The man in a Ford Performance polo shirt offers a choice of Performance Blue or Orange Fury, both exclusive colours for the ST. Naturally, I opt for the latter. This is the ST’s long-established signature shade, starting with Electric Orange on the original Mk2, then Tangerine Scream on the Mk3. This latest may be the brightest orange yet; in the fierce July heat it looks almost radioactive.

Look beyond the fruity paint, however, and the new ST is relatively subtle. A honeycomb front grille improves cooling, the tailgate spoiler adopts a more aggressive angle and twin tailpipes poke out from a pseudo diffuser.

Alloys are 18 inches, or you can opt for the ‘Magnetite’ matt 19-inchers seen here. Either way, they’re wrapped in bespoke Michelin Pilot Sport 4S tyres.

Make up your own mind about the ST’s styling, but I’m relieved Ford hasn’t gone full Halfords. The Focus is already quite fussy, with scalloped, BMW-style flanks and heavy haunches, so it doesn’t need more drama. The Honda Civic Type R shows what happens when designers get over-excited.

Engage Sport mode

It’s similar to a standard Focus inside, too, although big-bolstered Recaro seats, an aluminium gear knob, alloy pedals and smatterings of fake carbon fibre hint lighten the mood. Crucially, those seats are now mounted lower, so you no longer feel perched on top of the car.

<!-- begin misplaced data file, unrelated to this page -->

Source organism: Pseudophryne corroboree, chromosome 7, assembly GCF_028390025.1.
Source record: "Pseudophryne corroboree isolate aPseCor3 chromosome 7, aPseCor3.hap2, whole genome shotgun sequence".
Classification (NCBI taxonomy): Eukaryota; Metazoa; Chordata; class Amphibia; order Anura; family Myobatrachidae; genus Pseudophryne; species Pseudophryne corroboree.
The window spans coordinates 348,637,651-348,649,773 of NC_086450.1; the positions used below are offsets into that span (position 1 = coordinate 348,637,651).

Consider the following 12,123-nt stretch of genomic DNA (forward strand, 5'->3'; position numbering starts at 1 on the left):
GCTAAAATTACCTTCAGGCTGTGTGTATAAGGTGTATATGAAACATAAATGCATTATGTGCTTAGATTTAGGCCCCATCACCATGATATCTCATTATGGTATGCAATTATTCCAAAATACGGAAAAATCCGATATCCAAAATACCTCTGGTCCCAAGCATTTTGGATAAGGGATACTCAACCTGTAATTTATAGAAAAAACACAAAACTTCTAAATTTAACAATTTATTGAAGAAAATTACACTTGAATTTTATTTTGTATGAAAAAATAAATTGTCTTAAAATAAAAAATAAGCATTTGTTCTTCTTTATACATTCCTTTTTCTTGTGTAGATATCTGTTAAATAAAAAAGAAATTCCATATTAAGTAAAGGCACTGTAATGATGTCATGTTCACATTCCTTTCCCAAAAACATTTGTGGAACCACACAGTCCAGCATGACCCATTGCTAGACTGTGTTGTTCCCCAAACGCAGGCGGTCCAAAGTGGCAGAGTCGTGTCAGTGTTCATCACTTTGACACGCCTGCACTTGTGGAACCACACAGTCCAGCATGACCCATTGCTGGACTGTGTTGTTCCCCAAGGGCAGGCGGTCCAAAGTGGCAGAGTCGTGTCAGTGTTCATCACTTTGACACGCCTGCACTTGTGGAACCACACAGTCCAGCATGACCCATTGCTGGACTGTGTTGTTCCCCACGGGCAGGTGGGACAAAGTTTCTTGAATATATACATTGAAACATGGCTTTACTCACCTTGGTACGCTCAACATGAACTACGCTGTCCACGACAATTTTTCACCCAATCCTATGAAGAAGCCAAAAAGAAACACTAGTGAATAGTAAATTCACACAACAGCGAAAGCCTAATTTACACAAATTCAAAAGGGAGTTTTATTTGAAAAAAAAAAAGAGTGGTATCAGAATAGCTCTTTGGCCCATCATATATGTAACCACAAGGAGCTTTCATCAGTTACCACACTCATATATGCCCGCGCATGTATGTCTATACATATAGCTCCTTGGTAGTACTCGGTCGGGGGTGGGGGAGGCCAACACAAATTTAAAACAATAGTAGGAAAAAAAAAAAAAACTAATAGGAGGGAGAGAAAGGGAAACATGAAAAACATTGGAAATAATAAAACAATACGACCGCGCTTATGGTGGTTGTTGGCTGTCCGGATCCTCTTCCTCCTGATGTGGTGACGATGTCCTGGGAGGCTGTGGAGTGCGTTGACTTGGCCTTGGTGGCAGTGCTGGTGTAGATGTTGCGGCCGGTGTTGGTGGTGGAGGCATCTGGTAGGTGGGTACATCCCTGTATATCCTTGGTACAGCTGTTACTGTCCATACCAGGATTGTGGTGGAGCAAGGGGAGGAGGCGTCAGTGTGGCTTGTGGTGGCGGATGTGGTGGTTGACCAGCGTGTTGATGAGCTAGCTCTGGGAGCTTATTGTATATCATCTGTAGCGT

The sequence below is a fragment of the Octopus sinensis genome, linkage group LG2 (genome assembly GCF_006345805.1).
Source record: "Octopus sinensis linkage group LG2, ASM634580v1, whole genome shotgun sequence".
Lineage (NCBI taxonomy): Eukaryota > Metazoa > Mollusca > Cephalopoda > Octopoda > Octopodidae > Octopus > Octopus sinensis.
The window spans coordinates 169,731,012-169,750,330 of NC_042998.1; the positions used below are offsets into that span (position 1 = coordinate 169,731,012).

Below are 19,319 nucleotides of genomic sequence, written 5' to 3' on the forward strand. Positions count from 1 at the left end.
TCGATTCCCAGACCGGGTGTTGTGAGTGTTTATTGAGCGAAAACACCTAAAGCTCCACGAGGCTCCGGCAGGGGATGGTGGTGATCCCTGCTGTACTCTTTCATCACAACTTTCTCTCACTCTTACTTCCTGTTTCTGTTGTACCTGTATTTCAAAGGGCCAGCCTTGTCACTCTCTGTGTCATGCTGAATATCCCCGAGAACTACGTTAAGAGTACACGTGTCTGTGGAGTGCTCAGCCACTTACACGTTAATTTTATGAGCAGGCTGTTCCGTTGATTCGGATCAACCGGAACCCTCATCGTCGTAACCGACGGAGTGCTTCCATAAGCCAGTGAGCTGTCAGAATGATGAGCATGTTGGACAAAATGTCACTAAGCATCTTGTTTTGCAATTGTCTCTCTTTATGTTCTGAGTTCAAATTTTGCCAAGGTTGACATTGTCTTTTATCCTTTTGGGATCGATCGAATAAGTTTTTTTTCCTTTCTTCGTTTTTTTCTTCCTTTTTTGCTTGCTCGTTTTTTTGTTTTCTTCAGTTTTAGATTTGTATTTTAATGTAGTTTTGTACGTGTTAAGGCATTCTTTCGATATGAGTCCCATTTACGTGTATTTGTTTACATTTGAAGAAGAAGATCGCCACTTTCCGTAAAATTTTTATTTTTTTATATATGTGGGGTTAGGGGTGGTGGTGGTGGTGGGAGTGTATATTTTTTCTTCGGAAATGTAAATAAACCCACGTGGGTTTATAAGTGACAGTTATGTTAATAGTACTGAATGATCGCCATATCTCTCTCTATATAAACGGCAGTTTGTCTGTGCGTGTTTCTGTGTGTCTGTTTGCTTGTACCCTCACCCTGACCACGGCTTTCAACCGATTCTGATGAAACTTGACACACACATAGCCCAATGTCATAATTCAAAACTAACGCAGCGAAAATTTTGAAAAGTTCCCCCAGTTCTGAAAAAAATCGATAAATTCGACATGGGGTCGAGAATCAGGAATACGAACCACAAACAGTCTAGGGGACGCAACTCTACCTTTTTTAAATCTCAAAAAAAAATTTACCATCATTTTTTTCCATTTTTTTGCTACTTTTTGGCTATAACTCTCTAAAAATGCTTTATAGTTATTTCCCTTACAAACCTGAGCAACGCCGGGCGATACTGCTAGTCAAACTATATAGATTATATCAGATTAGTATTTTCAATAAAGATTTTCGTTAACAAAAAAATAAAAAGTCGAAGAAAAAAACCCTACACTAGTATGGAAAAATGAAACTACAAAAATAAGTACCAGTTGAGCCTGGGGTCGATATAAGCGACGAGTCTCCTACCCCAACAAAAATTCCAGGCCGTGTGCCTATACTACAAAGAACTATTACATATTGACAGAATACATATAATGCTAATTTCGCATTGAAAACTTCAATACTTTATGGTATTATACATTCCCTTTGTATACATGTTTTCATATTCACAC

Controls for the drive modes – a first for the Focus ST – are on the steering wheel (rather than the centre console, as in the Fiesta). “BAM! They’re right there when you need them,” whoops Leo, a man who calls Ford’s Lommel test-track his “office”. There’s a one-touch Sport button, plus another for cycling through Slippery/Wet, Normal and Sport.

Opt for the Performance Pack and you get an additional Track setting, but there’s no RS-style Drift mode. This is a front-wheel-drive car, remember?

Elsewhere, the Sync 3 touchscreen media system is intuitive to use and connects to your smartphone via Apple CarPlay and Android Auto. And you get all the practicality of a Focus hatchback – or indeed estate – including space for three adults in the back.

In a break with the past, Ford no longer offers ST-1, ST-2 and ST-3 trim levels. “The majority of customers chose the ST-3 anyway,” says Stefan. Instead, there is a single, well-equipped spec, with a limited choice of options on top.

The Performance Pack, which includes Track mode, adaptive ‘CCD’ suspension, launch control and rev-matching for the manual gearbox, is a must-have. It costs £250 on the ST petrol hatch (which already has CCD) or £800 for other models.

Having a Nice time

Threading my way through traffic-choked Nice, I’m first struck by how easygoing the ST feels. Its ride is measured but forgiving, shrugging off urban pockmarks where a Renault Megane RS would jitter and jolt. Its steering is light (“We worked hard to remove friction from the system,” explains Stefan) and its gear lever moves with well-oiled precision. So far, so Focus.